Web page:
As we’ve already said, we can’t be entirely sure about the exact history of the Birman breed. It’s said that the earliest Birmans were a cross between a longhaired cat, most likely an Angora or Persian, and a Siamese with white paws. The Birman breed almost died out entirely during World War II, but was revived when breeders thought to breed their Birmans with Persian cats.
General Description of the Birman Cat Breed
Birman Cats will generally have a slightly cobby and somewhat heavy appearance and muscular, powerful legs. Cats of this breed have wide, large heads that are marginally longer than they are wide. Their nose is roman and intermediate length, and they’ll generally have a firm, striking chin. Birman cats can be most easily identified by their faces along with their legs, tails and ears, which will be darker than the rest of their body. These areas can be seal point (dark brown), blue, red, tortoiseshell, cream, lilac or chocolate.
They also tend to have sweet little white socks on each of their paws. They are a medium-sized breed. These cats can need a fair amount of grooming as they are a longhaired breed, but it’s well worth it for the silky, gorgeous coats they have as a result. They have next to no undercoat. The head of a Birman Cat is fairly round. Cats of this breed will have slightly slanted ears with rounded tips, and furry tufts on the inside.
The majority of a Birman Cat’s coat will be cream or white-coloured. Their tails won’t allow you to view this coat as plain, though, as they finish off the look with the most luxurious plume of fluff you’ll ever see!
Making Your Own Dog Food Saturday 02 December 2017 @ 00:00
Back in August, we sponsored Jordy. Jordy is an energetic, loving, playful pupper who just loves to be affectionate with his humans. His only special requirement was that he needed a family willing to pay special attention to what he ate, as he had a food allergy. But in return for this extra care, he was ready to give all the love in the world!
Jordy’s allergy is the reason that our last blog post was all about hypoallergenic dog foods. With food allergies becoming an increasingly big deal for people and pets alike, it’s easy to feel a little lost when you find yourself staring at stacks of food, all of which claim to be grain-free or hypoallergenic or any number of other things.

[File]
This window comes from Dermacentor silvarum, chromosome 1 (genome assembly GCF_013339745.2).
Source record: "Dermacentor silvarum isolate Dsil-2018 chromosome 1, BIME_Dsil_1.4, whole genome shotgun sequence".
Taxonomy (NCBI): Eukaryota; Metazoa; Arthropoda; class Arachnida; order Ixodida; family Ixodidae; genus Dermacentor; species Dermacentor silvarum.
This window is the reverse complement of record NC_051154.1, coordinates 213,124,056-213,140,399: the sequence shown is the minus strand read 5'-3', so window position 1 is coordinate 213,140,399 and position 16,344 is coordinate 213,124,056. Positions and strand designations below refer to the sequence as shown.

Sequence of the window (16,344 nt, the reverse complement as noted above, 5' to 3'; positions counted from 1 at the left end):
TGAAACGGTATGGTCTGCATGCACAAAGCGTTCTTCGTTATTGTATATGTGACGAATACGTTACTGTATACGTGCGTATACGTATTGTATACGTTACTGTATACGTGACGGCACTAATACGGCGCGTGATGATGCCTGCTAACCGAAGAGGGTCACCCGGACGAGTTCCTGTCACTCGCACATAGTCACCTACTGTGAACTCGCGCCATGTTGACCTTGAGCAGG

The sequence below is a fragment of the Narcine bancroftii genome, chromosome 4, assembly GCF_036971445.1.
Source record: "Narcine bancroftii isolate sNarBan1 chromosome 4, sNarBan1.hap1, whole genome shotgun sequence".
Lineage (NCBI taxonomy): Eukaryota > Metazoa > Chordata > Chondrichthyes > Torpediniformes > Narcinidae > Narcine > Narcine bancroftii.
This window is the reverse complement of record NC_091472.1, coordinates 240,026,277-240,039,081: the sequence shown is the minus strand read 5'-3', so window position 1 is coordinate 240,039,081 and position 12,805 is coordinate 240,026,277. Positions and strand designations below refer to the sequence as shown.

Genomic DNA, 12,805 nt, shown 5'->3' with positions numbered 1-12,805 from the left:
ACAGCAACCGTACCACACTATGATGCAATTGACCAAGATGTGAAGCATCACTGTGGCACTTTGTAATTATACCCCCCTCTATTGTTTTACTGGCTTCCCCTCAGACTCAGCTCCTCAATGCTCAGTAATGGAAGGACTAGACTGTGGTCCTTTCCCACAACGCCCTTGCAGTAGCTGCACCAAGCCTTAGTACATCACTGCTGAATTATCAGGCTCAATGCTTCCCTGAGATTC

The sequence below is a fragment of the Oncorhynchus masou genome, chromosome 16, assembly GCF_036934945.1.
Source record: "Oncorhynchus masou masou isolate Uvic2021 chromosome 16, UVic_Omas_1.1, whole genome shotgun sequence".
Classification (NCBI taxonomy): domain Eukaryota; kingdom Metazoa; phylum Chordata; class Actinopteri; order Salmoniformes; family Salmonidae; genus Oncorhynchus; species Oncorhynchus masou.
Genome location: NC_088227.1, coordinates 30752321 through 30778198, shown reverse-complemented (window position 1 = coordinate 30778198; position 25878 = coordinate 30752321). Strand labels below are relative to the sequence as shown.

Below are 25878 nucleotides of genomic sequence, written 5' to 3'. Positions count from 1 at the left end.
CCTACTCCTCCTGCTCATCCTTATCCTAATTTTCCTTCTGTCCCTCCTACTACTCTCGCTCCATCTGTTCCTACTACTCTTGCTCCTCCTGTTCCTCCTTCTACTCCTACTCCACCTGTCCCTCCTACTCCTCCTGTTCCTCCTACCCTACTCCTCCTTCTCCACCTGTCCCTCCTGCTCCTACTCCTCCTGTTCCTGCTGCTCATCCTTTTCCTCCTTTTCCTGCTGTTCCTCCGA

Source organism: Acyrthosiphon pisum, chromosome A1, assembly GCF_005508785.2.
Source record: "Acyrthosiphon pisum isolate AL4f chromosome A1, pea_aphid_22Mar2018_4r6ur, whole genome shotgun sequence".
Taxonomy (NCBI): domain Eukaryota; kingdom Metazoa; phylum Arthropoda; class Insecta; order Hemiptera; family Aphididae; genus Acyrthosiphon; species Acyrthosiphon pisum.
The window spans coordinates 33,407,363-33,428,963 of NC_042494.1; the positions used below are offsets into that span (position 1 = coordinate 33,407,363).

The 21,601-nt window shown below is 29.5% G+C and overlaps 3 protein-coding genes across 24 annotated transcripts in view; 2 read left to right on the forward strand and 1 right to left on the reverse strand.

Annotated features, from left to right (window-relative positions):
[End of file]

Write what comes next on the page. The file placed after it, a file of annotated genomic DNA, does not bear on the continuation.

An alternative to investing in some complicated hypoallergenic, organic and grain-free dog food while still keeping your pup healthy would be to make your own dog food. This may sound a little fiddly, but it’s quite possibly the best way of making sure your dog doesn’t eat anything they’re allergic to. There’s a whole community of people out there who have all taken to making their own dog food.
Try looking at some hacks and tips such as those shared on websites like Pinterest, and some recipes like the ones shared on Rover.com. To help you get started, here are a few tips that might be helpful.
The Perks of Making Your Own Dog Food
- As we’ve already mentioned, making your dog’s food yourself can be a great way of keeping them healthy if they have allergies. This is the only way you can personally choose the ingredients that go into their food, and the best way for you to make sure you’re avoiding everything you should be.
- If you’re smart about your sourcing and try to buy in bulk, making your own dog food will be no more expensive than buying it in cans, and can sometimes be even cheaper while still being more nutritious.
- You will be able to save time and effort by preparing large batches of food which you can freeze and use later.
- Picky dogs are often more likely to love the food you’ve prepared for them yourself than processed food from cans.
- Better food often means more compact, tidy stools.
- Many people who make their own dog food find that their dogs tend to be leaner and more muscular as a result.
- A healthier diet often brings with it fresher breath, less doggy odour, clean teeth and good skin.
- Preparing food for your dog will be no more difficult than cooking for your family, but will make a big difference to your pet’s health.
- You will no longer need to worry about dog food brands being recalled, as you know that the food you’re giving your dog is safe to eat.
- Making your dog’s food means you get to choose the standard of ingredients you want to use. You get to choose if you want foods to be free-range, organic or anything else. You get to choose if you want to buy ingredients from a farmer, market, supermarket or wholesaler.